Now that we’ve successfully navigated Whamaggeddon and the Christmas season, were in the all-important New Year’s season (which incidentally coincides with the all-important birthday season, but that’s a different story).
The most renowned thing that accompanies New Year’s is not hangovers, or fireworks and gunfire, or the plethora of different things that must be eaten to ensure good luck throughout the coming year (the last few years have put lie to that little wives’ tale, I’m thinking), but is resolutions.
You know, those promises we make on Jan. 1 that are immediately broken on Jan 1 ½. We’re going to lose weight, or stop drinking so much, or quite whining, or embrace some adventure — none of that lasts the first month, and possibly will be taken up the next Lenten season, but more often than not will be the subject of regret come Valentine’s Day.
I believe the reason for this is hidden in our own beliefs that we’ve progressed as a society. Wokeism, as it were. The problem with that as I see it is that wokeism is rooted in selfishness, or at least a grand sense of self-importance.
Bear with me on this.
I came to this conclusion watching, as I always do, those old movies that talk about Christmas spirit, the joy of giving, care for your fellow man and the like. (I’m also a big fan of “The Good Witch,” but that’s another tale.)
If you watch them closely, you’ll notice that people observe certain proprieties in dealing with each other. They have manners. They are generous, deferential, and genuinely interested in listening, helping, and even just being connected.
Nowadays, folks might say that since the people of that time held different views that those of today, and judge the people of bygone eras by today’s standards, that the courtesies and niceties are to be dismissed.
If you watch what passes for social interactions these days, you’ll see what wokeism has wrought in the name of values. The dialogue in current movies is rife with insults and invectives and full of expletives. It reeks of self-centered idealism, and the people involved tend to be followers instead of leaders. Further, any manner of behavior is acceptable and approved, as long as it is done in service of whatever deep-seated belief is being challenged or discussed.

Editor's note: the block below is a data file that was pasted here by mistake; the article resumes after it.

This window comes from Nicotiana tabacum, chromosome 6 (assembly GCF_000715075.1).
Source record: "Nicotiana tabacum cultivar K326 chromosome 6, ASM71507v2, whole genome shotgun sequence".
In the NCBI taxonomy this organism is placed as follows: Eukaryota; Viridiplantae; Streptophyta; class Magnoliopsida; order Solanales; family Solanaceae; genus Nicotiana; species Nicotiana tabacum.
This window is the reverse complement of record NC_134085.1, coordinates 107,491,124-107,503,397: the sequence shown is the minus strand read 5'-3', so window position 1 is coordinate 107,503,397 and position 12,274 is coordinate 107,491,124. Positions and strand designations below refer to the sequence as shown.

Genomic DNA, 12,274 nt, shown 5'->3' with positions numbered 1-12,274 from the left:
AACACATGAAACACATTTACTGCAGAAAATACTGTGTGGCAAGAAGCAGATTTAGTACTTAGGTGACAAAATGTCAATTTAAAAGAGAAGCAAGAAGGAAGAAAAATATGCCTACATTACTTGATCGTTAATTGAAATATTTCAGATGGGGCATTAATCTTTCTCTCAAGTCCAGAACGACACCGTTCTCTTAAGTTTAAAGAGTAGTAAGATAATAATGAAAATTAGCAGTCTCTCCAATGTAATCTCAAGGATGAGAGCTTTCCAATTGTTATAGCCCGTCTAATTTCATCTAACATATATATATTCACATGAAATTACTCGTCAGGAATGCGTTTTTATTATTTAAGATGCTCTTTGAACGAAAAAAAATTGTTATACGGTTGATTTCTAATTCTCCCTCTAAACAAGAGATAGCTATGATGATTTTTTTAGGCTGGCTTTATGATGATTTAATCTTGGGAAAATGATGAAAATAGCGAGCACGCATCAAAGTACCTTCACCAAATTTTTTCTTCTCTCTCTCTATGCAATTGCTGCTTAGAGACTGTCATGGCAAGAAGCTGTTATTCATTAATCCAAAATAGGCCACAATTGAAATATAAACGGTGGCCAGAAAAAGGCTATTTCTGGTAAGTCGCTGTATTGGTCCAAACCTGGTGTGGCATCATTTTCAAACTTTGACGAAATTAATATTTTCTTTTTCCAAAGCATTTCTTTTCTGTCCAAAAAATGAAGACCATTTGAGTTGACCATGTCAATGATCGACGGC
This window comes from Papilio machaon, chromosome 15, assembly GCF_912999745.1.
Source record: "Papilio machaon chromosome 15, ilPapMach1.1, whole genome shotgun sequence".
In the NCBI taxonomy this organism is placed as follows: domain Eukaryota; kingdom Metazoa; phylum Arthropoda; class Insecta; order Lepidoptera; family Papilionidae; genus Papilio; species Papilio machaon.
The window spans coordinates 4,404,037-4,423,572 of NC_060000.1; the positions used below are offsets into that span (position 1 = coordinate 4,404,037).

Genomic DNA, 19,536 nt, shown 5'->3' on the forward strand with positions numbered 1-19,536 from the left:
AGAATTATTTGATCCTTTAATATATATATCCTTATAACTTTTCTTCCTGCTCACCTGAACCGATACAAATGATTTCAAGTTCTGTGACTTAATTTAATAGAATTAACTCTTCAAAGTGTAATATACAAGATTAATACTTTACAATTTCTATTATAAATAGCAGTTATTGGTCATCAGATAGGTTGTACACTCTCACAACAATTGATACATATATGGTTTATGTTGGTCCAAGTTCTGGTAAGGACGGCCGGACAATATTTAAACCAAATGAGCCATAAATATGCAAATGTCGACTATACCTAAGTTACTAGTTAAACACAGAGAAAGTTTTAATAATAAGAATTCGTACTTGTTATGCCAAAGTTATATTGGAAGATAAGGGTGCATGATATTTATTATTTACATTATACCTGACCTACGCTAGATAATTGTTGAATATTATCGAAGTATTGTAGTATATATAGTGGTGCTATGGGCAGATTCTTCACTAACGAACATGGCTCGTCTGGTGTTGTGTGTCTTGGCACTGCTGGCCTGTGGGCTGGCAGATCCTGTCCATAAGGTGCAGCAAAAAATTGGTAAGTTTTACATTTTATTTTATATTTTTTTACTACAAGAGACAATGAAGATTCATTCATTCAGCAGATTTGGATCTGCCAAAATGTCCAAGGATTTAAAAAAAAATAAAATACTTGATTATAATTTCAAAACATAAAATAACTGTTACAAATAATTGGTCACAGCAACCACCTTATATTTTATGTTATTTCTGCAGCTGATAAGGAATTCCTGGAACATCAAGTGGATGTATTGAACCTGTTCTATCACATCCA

Children behave horribly and are blessed for their passion; adults can scream, or berated, or even breastfeed cats because they are serving their own beliefs and that of whatever central pillar of “understanding” is being upheld.
The latest example of the downfall of civility can be seen in the video of a woman viciously berating a fellow passenger on a plane for not wearing a mask (done, of course, while her own mask is below her chin). Her profanity-laden, holier-than-thou attack, complete with physical assault and expectoration, was born of her belief that she was more important than the man, who was committing the egregious sin of eating a meal.
This was unnecessary, and nothing more than virtue signaling. And there’s the difference: nowadays, it’s more important to look as though you’re principled than actually to be principled.
Several things to consider, here. Just because something is old-fashioned doesn’t make it wrong or unnecessary.
There is nothing wrong with forgiveness and civility. There is nothing wrong with manners and care for your fellow man, as long as it’s done for their sake, and not for yours.
So this year, let’s skip the weight loss and smoking promises that will fade. Let’s instead resolve to become a better society, one that focuses on others and not ourselves.
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This commment is unpublished.· 2 years agoOur current so called political "leaders" are instigators and promoters of Wokeism and until we relieve ourselves of these cancerous haters of traditional America we will make no progress in getting back to a work minded, caring and positive society.November 2022 means everything